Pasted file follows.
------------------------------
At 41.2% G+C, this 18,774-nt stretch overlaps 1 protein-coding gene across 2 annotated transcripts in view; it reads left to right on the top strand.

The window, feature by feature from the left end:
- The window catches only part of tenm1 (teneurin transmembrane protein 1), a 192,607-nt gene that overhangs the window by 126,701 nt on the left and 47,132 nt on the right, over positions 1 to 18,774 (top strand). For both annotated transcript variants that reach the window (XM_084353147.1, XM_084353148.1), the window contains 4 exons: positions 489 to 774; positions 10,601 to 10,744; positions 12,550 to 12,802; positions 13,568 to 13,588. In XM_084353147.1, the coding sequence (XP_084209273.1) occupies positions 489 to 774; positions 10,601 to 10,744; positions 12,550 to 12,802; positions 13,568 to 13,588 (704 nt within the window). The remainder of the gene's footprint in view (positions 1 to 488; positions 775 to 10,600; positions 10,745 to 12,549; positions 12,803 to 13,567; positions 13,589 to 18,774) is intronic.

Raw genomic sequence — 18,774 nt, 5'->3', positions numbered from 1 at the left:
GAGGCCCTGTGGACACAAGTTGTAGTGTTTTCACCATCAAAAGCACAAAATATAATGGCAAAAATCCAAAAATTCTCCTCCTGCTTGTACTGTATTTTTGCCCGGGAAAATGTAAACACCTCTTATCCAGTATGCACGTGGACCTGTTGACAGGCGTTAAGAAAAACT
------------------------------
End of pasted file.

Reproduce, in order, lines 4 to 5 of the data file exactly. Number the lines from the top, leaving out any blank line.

Raw genomic sequence — 18,774 nt, 5'->3', positions numbered from 1 at the left:
GAGGCCCTGTGGACACAAGTTGTAGTGTTTTCACCATCAAAAGCACAAAATATAATGGCAAAAATCCAAAAATTCTCCTCCTGCTTGTACTGTATTTTTGCCCGGGAAAATGTAAACACCTCTTATCCAGTATGCACGTGGACCTGTTGACAGGCGTTAAGAAAAACT